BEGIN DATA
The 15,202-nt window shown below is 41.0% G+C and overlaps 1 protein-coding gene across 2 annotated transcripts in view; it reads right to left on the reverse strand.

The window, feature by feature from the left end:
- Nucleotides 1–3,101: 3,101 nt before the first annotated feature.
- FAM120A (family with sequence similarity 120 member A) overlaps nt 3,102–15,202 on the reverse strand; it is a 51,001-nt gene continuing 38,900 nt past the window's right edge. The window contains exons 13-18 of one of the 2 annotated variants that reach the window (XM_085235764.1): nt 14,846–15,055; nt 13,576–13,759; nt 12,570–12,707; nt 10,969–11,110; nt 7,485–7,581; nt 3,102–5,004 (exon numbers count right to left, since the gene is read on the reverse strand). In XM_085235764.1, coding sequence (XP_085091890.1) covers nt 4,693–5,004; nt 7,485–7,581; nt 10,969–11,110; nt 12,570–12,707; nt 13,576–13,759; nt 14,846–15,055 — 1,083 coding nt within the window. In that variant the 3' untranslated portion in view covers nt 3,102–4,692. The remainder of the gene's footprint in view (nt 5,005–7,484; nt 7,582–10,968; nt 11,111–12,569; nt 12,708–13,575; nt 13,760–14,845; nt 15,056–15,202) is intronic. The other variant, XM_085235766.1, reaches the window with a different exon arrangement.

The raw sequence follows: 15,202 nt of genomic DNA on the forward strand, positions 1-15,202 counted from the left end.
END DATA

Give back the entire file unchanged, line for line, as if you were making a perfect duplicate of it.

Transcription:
The 15,202-nt window shown below is 41.0% G+C and overlaps 1 protein-coding gene across 2 annotated transcripts in view; it reads right to left on the reverse strand.

The window, feature by feature from the left end:
- Nucleotides 1–3,101: 3,101 nt before the first annotated feature.
- FAM120A (family with sequence similarity 120 member A) overlaps nt 3,102–15,202 on the reverse strand; it is a 51,001-nt gene continuing 38,900 nt past the window's right edge. The window contains exons 13-18 of one of the 2 annotated variants that reach the window (XM_085235764.1): nt 14,846–15,055; nt 13,576–13,759; nt 12,570–12,707; nt 10,969–11,110; nt 7,485–7,581; nt 3,102–5,004 (exon numbers count right to left, since the gene is read on the reverse strand). In XM_085235764.1, coding sequence (XP_085091890.1) covers nt 4,693–5,004; nt 7,485–7,581; nt 10,969–11,110; nt 12,570–12,707; nt 13,576–13,759; nt 14,846–15,055 — 1,083 coding nt within the window. In that variant the 3' untranslated portion in view covers nt 3,102–4,692. The remainder of the gene's footprint in view (nt 5,005–7,484; nt 7,582–10,968; nt 11,111–12,569; nt 12,708–13,575; nt 13,760–14,845; nt 15,056–15,202) is intronic. The other variant, XM_085235766.1, reaches the window with a different exon arrangement.

The raw sequence follows: 15,202 nt of genomic DNA on the forward strand, positions 1-15,202 counted from the left end.